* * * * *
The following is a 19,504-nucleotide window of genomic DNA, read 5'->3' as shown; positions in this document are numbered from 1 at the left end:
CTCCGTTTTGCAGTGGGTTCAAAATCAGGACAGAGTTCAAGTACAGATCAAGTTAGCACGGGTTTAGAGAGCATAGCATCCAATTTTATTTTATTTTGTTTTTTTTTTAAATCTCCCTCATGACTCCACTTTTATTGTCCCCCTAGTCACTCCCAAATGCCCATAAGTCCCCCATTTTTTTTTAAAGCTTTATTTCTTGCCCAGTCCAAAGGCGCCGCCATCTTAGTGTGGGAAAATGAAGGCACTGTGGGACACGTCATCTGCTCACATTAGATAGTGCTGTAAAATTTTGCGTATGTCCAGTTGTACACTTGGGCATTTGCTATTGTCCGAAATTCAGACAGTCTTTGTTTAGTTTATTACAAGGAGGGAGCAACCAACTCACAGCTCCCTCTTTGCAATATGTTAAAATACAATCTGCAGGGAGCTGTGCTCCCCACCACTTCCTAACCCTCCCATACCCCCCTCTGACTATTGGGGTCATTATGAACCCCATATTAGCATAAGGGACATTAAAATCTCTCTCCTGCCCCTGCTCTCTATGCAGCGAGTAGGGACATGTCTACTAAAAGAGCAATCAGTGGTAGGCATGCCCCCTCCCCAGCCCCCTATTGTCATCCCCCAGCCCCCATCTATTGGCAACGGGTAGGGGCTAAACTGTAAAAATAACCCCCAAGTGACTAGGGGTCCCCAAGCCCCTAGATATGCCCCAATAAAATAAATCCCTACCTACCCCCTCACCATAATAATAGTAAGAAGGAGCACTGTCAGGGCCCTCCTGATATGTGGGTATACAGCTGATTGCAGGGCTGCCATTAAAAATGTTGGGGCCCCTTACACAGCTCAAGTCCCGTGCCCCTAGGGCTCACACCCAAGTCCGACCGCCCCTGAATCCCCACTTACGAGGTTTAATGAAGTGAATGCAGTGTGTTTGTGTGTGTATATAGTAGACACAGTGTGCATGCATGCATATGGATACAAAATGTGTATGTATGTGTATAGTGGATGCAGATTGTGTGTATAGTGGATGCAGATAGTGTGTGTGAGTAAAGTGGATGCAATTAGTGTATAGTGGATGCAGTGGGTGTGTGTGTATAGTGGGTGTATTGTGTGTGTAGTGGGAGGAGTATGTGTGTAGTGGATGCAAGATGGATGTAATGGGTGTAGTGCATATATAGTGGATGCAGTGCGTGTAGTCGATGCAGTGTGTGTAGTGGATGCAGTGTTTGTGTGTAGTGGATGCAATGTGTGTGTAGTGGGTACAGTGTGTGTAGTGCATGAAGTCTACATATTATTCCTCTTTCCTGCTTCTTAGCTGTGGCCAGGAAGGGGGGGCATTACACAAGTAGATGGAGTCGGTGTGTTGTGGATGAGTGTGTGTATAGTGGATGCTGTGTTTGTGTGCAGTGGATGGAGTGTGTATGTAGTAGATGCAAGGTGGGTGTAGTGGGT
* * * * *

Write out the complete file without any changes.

The following is a 19,504-nucleotide window of genomic DNA, read 5'->3' as shown; positions in this document are numbered from 1 at the left end:
CTCCGTTTTGCAGTGGGTTCAAAATCAGGACAGAGTTCAAGTACAGATCAAGTTAGCACGGGTTTAGAGAGCATAGCATCCAATTTTATTTTATTTTGTTTTTTTTTTAAATCTCCCTCATGACTCCACTTTTATTGTCCCCCTAGTCACTCCCAAATGCCCATAAGTCCCCCATTTTTTTTTAAAGCTTTATTTCTTGCCCAGTCCAAAGGCGCCGCCATCTTAGTGTGGGAAAATGAAGGCACTGTGGGACACGTCATCTGCTCACATTAGATAGTGCTGTAAAATTTTGCGTATGTCCAGTTGTACACTTGGGCATTTGCTATTGTCCGAAATTCAGACAGTCTTTGTTTAGTTTATTACAAGGAGGGAGCAACCAACTCACAGCTCCCTCTTTGCAATATGTTAAAATACAATCTGCAGGGAGCTGTGCTCCCCACCACTTCCTAACCCTCCCATACCCCCCTCTGACTATTGGGGTCATTATGAACCCCATATTAGCATAAGGGACATTAAAATCTCTCTCCTGCCCCTGCTCTCTATGCAGCGAGTAGGGACATGTCTACTAAAAGAGCAATCAGTGGTAGGCATGCCCCCTCCCCAGCCCCCTATTGTCATCCCCCAGCCCCCATCTATTGGCAACGGGTAGGGGCTAAACTGTAAAAATAACCCCCAAGTGACTAGGGGTCCCCAAGCCCCTAGATATGCCCCAATAAAATAAATCCCTACCTACCCCCTCACCATAATAATAGTAAGAAGGAGCACTGTCAGGGCCCTCCTGATATGTGGGTATACAGCTGATTGCAGGGCTGCCATTAAAAATGTTGGGGCCCCTTACACAGCTCAAGTCCCGTGCCCCTAGGGCTCACACCCAAGTCCGACCGCCCCTGAATCCCCACTTACGAGGTTTAATGAAGTGAATGCAGTGTGTTTGTGTGTGTATATAGTAGACACAGTGTGCATGCATGCATATGGATACAAAATGTGTATGTATGTGTATAGTGGATGCAGATTGTGTGTATAGTGGATGCAGATAGTGTGTGTGAGTAAAGTGGATGCAATTAGTGTATAGTGGATGCAGTGGGTGTGTGTGTATAGTGGGTGTATTGTGTGTGTAGTGGGAGGAGTATGTGTGTAGTGGATGCAAGATGGATGTAATGGGTGTAGTGCATATATAGTGGATGCAGTGCGTGTAGTCGATGCAGTGTGTGTAGTGGATGCAGTGTTTGTGTGTAGTGGATGCAATGTGTGTGTAGTGGGTACAGTGTGTGTAGTGCATGAAGTCTACATATTATTCCTCTTTCCTGCTTCTTAGCTGTGGCCAGGAAGGGGGGGCATTACACAAGTAGATGGAGTCGGTGTGTTGTGGATGAGTGTGTGTATAGTGGATGCTGTGTTTGTGTGCAGTGGATGGAGTGTGTATGTAGTAGATGCAAGGTGGGTGTAGTGGGT